Scooting stars: working on Chancery Lane offers many amusing daily tableaux, one of which is the regular sight of portly senior City partners squashed into bright red sports cars winding their way through over-stuffed London streets. At least those executive toys are fully recognisable as road vehicles, though - even to the average district judge.
Unlike, it seems, something called the 'City Mantis' - not, as its name might imply, an enormous stick-like insect hell-bent on pin-stripe death, but a small, stick-like electric scooter hell-bent on the destruction of the law. Paul King was stopped late at night riding his on the pavement near his suburban home in Yeovil in October last year, according to the Western Gazette (no relation).
When Mr King appeared before the beak, Judge Parsons, presiding, decided that the scooter was not a motor vehicle under section 185 of the Road Traffic Act 1988, letting Mr King off the hook. Common sense has now prevailed, with the High Court ruling that the Mantis is, indeed, a motor vehicle.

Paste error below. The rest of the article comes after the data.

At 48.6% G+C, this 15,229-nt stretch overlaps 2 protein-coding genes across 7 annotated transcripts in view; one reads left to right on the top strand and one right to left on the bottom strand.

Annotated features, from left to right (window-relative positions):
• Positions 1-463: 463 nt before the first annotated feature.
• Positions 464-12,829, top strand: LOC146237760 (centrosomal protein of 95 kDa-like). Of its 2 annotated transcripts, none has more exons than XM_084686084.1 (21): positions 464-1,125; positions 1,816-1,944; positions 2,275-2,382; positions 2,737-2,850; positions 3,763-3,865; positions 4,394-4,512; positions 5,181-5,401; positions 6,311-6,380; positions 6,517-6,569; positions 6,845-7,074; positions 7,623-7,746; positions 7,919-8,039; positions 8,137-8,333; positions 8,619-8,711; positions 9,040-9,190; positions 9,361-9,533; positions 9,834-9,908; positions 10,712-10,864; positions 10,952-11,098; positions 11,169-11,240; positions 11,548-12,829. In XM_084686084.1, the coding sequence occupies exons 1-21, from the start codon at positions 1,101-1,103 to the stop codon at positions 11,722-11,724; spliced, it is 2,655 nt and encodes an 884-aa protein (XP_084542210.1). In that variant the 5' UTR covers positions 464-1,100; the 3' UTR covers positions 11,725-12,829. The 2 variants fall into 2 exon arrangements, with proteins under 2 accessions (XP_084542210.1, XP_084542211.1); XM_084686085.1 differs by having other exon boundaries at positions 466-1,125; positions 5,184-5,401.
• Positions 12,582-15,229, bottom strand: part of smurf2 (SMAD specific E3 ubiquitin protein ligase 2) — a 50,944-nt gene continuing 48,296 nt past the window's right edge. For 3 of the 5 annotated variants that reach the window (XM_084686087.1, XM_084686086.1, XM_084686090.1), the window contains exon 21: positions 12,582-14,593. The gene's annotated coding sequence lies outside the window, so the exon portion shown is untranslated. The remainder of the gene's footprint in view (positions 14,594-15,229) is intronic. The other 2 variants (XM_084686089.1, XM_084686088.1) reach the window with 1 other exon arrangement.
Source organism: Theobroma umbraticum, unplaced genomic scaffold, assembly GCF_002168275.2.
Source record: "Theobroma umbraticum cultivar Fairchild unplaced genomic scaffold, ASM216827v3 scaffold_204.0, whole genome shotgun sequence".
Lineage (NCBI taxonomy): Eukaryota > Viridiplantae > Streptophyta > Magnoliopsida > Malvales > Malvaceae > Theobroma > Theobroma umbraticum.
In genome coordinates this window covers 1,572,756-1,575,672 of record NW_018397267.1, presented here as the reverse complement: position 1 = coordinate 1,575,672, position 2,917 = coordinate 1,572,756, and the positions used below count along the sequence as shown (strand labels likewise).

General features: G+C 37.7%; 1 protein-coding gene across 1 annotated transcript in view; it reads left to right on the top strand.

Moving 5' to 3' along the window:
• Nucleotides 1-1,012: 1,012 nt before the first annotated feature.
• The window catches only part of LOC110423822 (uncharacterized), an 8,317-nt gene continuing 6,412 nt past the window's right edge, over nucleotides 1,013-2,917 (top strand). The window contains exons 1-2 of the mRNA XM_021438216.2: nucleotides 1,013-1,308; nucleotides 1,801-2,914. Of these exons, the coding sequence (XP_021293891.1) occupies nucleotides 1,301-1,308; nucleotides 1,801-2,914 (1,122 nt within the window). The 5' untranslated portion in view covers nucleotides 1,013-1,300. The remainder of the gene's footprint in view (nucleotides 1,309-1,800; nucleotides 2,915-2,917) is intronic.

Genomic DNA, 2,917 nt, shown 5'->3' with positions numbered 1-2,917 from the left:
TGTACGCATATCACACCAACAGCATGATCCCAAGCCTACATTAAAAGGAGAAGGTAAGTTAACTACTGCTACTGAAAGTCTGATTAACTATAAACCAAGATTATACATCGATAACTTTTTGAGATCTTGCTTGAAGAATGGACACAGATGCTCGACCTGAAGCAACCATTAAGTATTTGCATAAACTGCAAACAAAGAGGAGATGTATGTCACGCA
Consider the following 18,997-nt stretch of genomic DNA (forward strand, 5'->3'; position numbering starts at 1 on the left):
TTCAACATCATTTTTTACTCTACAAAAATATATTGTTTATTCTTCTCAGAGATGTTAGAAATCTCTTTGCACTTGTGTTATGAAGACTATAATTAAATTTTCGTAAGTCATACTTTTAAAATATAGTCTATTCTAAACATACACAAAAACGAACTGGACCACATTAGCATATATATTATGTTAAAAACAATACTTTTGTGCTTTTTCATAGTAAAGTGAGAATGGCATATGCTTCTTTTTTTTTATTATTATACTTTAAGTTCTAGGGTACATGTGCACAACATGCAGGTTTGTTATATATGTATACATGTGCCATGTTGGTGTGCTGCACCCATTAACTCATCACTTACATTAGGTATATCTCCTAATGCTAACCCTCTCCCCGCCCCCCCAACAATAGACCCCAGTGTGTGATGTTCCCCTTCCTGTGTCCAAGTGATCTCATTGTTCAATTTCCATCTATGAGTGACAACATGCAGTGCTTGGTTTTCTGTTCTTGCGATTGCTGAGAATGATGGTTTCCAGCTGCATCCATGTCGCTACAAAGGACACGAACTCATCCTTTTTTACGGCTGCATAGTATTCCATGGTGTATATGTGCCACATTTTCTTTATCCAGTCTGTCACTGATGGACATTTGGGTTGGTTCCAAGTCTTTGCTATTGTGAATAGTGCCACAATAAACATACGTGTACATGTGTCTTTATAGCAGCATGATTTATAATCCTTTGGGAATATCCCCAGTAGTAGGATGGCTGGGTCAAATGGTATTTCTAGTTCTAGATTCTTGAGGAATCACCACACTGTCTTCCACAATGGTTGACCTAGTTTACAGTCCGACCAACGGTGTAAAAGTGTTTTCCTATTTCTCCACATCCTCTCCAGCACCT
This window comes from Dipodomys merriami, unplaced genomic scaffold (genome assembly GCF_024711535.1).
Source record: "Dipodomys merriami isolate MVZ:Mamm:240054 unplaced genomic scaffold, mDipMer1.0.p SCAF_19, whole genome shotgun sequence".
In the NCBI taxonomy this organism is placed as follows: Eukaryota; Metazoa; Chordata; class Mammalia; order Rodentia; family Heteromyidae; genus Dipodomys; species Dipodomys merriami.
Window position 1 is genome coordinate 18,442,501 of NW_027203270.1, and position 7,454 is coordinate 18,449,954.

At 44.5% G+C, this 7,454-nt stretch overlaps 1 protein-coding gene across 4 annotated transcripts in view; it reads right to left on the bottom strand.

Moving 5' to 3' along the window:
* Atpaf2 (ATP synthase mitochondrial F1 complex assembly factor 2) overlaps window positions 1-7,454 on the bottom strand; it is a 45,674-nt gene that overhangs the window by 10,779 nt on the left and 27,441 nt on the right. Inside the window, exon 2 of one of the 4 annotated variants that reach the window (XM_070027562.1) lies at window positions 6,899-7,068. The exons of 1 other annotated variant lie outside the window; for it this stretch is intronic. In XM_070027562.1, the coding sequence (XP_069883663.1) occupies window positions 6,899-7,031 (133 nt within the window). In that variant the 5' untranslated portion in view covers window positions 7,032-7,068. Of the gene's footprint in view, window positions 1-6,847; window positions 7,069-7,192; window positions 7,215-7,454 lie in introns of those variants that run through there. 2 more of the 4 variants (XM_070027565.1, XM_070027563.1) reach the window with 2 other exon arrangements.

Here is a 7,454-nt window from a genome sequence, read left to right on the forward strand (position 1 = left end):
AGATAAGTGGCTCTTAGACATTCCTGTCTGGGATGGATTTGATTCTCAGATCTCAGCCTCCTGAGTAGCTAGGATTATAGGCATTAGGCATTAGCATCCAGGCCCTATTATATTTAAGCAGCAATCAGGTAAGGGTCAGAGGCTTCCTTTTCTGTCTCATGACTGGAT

We invite you to look at the City Mantis - electrically powered and capable of 15mph. Is it not called a 'City Mantis', surely implying that it preys on the mean city streets? Judge Parsons, according to the law reports, determined that no reasonable person would be of the view that the scooter was intended for use on the road, despite the fact that, the report goes on, Mr King had acknowledged that he would probably use the scooter on the road, and that he had used it perilously close to the road. Mr King was already disqualified from driving, which perhaps put him off actually using it on the road.
The Western Gazette's sister paper, the Western Daily Press, reported that 'after the original hearing Mr King said he was "amazed" to be stopped, never intended to do wrong, and bought the scooter from a young mother who used it to ride to school to pick up her children'. Perhaps she traded up. Lord knows to what.